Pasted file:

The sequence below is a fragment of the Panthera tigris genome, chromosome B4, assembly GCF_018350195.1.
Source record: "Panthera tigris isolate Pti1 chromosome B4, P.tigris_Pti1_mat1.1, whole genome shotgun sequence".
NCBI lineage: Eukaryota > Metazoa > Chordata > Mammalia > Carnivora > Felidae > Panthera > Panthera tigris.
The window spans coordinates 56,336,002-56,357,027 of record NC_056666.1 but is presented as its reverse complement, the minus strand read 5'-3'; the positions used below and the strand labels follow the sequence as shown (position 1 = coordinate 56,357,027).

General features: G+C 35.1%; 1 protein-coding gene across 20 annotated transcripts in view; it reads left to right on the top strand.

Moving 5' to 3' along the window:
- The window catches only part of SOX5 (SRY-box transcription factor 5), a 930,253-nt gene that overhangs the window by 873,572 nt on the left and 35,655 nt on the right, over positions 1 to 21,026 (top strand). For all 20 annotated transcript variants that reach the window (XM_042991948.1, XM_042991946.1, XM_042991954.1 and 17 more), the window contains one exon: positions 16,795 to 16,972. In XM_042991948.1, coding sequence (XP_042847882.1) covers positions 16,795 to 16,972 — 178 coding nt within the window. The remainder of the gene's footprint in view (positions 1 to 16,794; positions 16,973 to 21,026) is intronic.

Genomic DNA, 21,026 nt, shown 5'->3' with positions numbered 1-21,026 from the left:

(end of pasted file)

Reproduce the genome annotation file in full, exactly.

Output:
The sequence below is a fragment of the Panthera tigris genome, chromosome B4, assembly GCF_018350195.1.
Source record: "Panthera tigris isolate Pti1 chromosome B4, P.tigris_Pti1_mat1.1, whole genome shotgun sequence".
NCBI lineage: Eukaryota > Metazoa > Chordata > Mammalia > Carnivora > Felidae > Panthera > Panthera tigris.
The window spans coordinates 56,336,002-56,357,027 of record NC_056666.1 but is presented as its reverse complement, the minus strand read 5'-3'; the positions used below and the strand labels follow the sequence as shown (position 1 = coordinate 56,357,027).

General features: G+C 35.1%; 1 protein-coding gene across 20 annotated transcripts in view; it reads left to right on the top strand.

Moving 5' to 3' along the window:
- The window catches only part of SOX5 (SRY-box transcription factor 5), a 930,253-nt gene that overhangs the window by 873,572 nt on the left and 35,655 nt on the right, over positions 1 to 21,026 (top strand). For all 20 annotated transcript variants that reach the window (XM_042991948.1, XM_042991946.1, XM_042991954.1 and 17 more), the window contains one exon: positions 16,795 to 16,972. In XM_042991948.1, coding sequence (XP_042847882.1) covers positions 16,795 to 16,972 — 178 coding nt within the window. The remainder of the gene's footprint in view (positions 1 to 16,794; positions 16,973 to 21,026) is intronic.

Genomic DNA, 21,026 nt, shown 5'->3' with positions numbered 1-21,026 from the left: